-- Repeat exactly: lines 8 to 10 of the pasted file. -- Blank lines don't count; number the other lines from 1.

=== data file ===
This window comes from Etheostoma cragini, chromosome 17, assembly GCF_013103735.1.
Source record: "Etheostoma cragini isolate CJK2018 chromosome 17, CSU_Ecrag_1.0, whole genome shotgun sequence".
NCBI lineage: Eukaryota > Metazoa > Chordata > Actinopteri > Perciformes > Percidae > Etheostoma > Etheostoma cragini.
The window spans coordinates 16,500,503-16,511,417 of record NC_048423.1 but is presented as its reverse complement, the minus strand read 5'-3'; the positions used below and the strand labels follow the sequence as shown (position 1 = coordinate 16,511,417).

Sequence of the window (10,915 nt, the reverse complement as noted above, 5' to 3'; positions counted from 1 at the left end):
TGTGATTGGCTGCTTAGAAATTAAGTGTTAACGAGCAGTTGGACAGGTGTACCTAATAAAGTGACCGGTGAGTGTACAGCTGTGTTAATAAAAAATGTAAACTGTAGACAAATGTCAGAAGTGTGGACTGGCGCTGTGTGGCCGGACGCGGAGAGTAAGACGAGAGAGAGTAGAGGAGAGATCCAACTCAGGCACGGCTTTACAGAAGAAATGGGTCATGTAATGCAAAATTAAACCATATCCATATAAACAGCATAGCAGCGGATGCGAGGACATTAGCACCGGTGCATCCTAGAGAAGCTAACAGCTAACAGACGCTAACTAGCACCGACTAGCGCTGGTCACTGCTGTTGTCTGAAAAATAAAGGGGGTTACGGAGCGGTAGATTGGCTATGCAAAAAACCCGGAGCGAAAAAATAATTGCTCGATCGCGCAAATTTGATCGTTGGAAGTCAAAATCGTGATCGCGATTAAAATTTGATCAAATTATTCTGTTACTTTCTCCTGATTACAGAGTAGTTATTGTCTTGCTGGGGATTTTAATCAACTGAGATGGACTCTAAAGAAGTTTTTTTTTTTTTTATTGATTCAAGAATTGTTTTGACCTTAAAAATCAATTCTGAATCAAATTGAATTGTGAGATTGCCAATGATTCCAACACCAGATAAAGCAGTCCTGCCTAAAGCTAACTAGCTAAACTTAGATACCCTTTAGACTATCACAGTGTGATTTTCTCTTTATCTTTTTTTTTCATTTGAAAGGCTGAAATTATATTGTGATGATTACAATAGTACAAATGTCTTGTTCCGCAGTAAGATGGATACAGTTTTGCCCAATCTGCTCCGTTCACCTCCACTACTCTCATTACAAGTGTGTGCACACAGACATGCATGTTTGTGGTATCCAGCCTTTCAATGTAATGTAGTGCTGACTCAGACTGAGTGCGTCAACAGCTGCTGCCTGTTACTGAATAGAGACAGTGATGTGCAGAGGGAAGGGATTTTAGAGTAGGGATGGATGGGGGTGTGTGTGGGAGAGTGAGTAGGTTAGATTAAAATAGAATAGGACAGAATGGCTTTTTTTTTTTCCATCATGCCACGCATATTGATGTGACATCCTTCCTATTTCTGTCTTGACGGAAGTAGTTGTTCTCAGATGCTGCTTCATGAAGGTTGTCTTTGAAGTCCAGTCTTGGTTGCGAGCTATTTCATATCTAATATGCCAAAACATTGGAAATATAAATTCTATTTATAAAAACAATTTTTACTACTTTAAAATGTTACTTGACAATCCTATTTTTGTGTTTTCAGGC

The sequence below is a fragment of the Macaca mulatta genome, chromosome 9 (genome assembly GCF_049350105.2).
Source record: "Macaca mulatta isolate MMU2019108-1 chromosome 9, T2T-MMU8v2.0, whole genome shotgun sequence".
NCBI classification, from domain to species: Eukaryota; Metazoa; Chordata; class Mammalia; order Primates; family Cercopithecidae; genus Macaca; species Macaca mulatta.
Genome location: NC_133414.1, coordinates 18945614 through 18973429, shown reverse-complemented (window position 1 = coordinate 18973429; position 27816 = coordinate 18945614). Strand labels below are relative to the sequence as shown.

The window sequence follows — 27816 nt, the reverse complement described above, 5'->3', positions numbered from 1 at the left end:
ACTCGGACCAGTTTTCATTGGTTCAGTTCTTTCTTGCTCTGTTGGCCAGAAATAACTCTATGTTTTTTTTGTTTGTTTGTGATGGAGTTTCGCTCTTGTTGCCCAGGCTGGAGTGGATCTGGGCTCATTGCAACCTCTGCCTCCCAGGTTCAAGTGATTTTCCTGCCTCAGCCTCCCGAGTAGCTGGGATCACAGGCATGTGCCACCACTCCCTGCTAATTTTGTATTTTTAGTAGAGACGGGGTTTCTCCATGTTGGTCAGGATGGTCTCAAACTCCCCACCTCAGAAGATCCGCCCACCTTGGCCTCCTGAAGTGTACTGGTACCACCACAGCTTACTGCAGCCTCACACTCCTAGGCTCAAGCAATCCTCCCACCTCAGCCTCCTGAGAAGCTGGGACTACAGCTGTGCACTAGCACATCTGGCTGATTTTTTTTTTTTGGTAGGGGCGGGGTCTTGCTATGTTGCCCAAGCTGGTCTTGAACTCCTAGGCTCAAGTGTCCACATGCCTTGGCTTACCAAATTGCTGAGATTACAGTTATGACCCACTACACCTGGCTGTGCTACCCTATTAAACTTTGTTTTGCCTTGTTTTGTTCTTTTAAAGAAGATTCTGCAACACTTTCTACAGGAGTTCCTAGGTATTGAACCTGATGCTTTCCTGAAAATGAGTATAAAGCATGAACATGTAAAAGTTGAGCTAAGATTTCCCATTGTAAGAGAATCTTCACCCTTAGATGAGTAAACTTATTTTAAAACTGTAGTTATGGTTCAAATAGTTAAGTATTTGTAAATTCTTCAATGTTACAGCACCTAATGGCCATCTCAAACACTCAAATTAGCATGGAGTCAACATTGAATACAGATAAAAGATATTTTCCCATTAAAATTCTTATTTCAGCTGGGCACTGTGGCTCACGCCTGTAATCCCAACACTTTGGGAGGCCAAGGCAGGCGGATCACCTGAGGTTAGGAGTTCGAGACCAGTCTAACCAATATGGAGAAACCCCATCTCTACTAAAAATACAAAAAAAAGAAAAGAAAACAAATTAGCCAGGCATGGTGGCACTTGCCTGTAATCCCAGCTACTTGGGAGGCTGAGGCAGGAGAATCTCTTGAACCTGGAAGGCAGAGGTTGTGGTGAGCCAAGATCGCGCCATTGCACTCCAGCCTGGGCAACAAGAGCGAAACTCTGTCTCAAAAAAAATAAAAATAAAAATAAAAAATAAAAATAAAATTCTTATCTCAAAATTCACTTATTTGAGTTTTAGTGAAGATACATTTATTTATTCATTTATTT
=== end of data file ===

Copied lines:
Source record: "Macaca mulatta isolate MMU2019108-1 chromosome 9, T2T-MMU8v2.0, whole genome shotgun sequence".
NCBI classification, from domain to species: Eukaryota; Metazoa; Chordata; class Mammalia; order Primates; family Cercopithecidae; genus Macaca; species Macaca mulatta.
Genome location: NC_133414.1, coordinates 18945614 through 18973429, shown reverse-complemented (window position 1 = coordinate 18973429; position 27816 = coordinate 18945614). Strand labels below are relative to the sequence as shown.